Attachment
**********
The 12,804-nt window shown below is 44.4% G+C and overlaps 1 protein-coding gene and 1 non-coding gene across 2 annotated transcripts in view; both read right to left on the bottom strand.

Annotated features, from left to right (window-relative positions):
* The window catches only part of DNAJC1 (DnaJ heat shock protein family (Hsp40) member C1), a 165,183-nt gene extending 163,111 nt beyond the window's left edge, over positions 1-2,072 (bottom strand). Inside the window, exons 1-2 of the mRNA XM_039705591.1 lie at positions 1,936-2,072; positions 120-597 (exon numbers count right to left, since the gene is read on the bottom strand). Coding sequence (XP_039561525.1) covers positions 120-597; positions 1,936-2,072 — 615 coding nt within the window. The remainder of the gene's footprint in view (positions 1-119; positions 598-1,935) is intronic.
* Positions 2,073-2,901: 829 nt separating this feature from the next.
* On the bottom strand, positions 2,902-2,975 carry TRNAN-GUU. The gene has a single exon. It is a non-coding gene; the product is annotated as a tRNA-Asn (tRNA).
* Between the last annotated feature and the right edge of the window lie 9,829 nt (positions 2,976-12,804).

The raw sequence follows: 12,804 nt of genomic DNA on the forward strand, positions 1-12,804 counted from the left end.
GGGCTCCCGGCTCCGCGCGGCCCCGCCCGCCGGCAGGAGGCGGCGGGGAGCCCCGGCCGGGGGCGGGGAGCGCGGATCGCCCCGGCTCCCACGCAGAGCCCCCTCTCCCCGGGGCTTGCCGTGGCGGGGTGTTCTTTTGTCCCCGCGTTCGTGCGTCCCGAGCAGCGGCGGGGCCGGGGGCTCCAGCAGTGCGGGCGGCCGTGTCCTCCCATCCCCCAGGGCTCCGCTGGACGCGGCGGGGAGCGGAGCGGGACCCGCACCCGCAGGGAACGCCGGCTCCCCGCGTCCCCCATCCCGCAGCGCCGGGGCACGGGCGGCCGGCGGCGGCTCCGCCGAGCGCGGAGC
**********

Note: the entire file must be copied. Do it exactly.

The 12,804-nt window shown below is 44.4% G+C and overlaps 1 protein-coding gene and 1 non-coding gene across 2 annotated transcripts in view; both read right to left on the bottom strand.

Annotated features, from left to right (window-relative positions):
* The window catches only part of DNAJC1 (DnaJ heat shock protein family (Hsp40) member C1), a 165,183-nt gene extending 163,111 nt beyond the window's left edge, over positions 1-2,072 (bottom strand). Inside the window, exons 1-2 of the mRNA XM_039705591.1 lie at positions 1,936-2,072; positions 120-597 (exon numbers count right to left, since the gene is read on the bottom strand). Coding sequence (XP_039561525.1) covers positions 120-597; positions 1,936-2,072 — 615 coding nt within the window. The remainder of the gene's footprint in view (positions 1-119; positions 598-1,935) is intronic.
* Positions 2,073-2,901: 829 nt separating this feature from the next.
* On the bottom strand, positions 2,902-2,975 carry TRNAN-GUU. The gene has a single exon. It is a non-coding gene; the product is annotated as a tRNA-Asn (tRNA).
* Between the last annotated feature and the right edge of the window lie 9,829 nt (positions 2,976-12,804).

The raw sequence follows: 12,804 nt of genomic DNA on the forward strand, positions 1-12,804 counted from the left end.
GGGCTCCCGGCTCCGCGCGGCCCCGCCCGCCGGCAGGAGGCGGCGGGGAGCCCCGGCCGGGGGCGGGGAGCGCGGATCGCCCCGGCTCCCACGCAGAGCCCCCTCTCCCCGGGGCTTGCCGTGGCGGGGTGTTCTTTTGTCCCCGCGTTCGTGCGTCCCGAGCAGCGGCGGGGCCGGGGGCTCCAGCAGTGCGGGCGGCCGTGTCCTCCCATCCCCCAGGGCTCCGCTGGACGCGGCGGGGAGCGGAGCGGGACCCGCACCCGCAGGGAACGCCGGCTCCCCGCGTCCCCCATCCCGCAGCGCCGGGGCACGGGCGGCCGGCGGCGGCTCCGCCGAGCGCGGAGC